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Sinkholes on comets surface produce dust jets, study says
This image was obtained with Rosettas navigation camera on 21 June 2015, when the spacecraft was 177 km from the comet centre. - photo by Natalie Crofts
GOTTINGEN, Germany The beautiful jets of dust that follow comets are generated by sinkholes, according to a new study.

For the first time, scientists were able to trace the dust jets back to specific locations on the surface of a comet, according to the European Space Agency. The observations were made using high-resolution images from ESAs Rosetta spacecraft, which has been following the comet known as Comet 67P/Churyumov-Gerasimenkos for about a year.

A number of the dust jets emerging from Rosettas comet can be traced back to active pits that were likely formed by a sudden collapse of the surface, a statement from the ESA reads. These sinkholes are providing a glimpse at the chaotic and diverse interior of the comet.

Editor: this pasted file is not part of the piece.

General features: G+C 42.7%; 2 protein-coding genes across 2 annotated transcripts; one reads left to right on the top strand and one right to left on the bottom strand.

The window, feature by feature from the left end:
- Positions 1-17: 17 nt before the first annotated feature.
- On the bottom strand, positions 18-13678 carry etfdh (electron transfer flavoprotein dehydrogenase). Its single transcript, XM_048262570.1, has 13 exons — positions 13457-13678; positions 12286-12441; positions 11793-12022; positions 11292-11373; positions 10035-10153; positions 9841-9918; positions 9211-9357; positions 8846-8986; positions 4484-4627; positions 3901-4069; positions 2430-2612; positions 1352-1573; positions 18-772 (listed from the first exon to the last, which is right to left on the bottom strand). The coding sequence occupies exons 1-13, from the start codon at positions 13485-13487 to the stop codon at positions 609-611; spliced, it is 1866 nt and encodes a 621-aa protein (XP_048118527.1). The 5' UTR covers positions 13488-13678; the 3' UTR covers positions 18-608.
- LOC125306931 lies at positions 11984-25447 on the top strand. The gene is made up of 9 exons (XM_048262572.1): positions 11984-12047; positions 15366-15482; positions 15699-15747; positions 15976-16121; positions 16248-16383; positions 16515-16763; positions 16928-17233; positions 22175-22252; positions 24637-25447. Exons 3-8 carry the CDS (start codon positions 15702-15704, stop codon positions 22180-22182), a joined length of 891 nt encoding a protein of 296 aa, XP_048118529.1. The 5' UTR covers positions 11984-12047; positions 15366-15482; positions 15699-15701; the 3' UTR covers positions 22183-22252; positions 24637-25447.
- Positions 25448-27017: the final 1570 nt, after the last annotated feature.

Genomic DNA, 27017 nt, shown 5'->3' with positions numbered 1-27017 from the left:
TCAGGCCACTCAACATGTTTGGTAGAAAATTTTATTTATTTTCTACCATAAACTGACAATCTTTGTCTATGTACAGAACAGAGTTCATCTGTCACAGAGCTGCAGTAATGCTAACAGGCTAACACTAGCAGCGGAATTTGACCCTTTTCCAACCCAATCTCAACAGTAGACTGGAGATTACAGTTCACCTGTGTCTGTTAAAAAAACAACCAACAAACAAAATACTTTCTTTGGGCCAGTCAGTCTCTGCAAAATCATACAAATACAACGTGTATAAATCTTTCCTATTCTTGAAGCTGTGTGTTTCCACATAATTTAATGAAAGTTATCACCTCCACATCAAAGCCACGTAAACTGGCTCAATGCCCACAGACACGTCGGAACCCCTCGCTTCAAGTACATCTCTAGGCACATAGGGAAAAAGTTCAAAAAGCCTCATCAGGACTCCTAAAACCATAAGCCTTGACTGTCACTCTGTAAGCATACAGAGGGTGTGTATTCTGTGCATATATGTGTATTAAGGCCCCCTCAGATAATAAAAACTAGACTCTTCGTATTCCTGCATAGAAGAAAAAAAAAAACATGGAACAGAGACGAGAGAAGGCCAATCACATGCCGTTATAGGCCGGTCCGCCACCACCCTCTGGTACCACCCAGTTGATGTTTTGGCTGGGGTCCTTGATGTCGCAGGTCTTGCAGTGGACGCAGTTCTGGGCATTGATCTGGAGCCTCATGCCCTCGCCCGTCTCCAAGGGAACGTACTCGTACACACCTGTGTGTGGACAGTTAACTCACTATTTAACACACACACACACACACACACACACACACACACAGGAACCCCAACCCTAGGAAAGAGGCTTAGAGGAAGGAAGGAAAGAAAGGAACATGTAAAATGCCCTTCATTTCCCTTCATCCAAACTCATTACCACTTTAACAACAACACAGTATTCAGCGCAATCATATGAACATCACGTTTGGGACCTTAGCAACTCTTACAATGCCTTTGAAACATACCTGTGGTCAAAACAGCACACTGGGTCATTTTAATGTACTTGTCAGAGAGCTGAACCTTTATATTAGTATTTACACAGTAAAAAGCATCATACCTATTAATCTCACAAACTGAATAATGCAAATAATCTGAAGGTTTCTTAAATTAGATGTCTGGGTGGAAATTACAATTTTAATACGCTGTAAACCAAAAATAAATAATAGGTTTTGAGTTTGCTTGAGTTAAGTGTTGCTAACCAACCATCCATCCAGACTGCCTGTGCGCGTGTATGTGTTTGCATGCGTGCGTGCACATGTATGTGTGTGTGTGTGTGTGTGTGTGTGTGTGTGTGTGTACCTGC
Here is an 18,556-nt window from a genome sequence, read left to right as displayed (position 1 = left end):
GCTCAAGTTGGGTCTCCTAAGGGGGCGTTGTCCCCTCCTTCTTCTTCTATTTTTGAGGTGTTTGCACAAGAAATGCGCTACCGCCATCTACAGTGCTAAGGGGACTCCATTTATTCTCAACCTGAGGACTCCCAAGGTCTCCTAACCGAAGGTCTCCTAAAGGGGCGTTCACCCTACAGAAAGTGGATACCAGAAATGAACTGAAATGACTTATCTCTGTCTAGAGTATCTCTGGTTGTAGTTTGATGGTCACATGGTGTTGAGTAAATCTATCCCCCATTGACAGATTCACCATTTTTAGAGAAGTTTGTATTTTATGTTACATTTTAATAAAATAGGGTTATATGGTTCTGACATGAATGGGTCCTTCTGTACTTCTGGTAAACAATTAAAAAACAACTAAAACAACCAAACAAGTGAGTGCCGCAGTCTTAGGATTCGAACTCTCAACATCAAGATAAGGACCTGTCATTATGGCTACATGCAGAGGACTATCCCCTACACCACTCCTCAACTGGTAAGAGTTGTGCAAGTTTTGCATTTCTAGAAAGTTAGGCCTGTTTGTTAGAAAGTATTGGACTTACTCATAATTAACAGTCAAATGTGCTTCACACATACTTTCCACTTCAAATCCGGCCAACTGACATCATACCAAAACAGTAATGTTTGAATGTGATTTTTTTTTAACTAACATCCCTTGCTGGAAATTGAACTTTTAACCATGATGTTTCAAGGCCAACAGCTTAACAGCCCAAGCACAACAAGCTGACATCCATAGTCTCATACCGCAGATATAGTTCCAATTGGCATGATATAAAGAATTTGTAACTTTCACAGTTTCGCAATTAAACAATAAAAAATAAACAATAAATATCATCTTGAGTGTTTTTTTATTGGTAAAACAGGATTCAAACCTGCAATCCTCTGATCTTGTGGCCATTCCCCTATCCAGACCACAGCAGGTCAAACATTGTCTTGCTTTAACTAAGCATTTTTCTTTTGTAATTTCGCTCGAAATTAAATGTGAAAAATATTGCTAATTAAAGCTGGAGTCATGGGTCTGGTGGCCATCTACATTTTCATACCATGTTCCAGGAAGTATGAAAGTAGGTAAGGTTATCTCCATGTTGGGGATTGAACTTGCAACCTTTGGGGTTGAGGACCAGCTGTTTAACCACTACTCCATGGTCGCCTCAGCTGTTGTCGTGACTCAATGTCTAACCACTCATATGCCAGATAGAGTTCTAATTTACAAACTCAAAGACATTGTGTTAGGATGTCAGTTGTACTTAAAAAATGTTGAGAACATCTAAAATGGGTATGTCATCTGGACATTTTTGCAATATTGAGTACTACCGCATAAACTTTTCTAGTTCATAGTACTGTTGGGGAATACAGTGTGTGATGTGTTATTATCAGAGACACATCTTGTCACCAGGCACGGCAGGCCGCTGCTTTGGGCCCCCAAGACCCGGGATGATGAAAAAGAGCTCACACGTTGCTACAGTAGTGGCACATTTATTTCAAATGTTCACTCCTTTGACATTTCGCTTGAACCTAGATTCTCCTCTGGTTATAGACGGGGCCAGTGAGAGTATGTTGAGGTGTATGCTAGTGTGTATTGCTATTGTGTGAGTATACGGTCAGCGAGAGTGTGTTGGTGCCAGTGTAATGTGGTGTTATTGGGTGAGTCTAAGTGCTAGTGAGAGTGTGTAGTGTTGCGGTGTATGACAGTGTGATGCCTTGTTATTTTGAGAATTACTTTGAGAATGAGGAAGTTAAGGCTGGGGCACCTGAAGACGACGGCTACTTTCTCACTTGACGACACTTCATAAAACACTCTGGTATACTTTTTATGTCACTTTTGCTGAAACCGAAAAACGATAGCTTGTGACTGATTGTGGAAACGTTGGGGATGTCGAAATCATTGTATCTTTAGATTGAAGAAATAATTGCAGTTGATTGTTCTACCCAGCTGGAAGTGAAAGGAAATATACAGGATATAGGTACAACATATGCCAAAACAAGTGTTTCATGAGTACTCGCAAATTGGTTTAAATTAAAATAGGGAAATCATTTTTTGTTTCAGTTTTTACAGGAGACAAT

A study detailing how the pits erode was published in the journal Nature Wednesday. So far, scientists have identified 18 quasi-circular pits that range from about 30 to 300 feet in diameter in the comets northern hemisphere, according to the ESA. The pits can also be hundreds of feet deep.

We see jets arising from the fractured areas of the walls inside the pits, lead author Jean-Baptiste Vincent said in a statement. These fractures mean that volatiles trapped under the surface can be warmed more easily and subsequently escape into space.

The Rosetta mission is scheduled to continue until September 2016.
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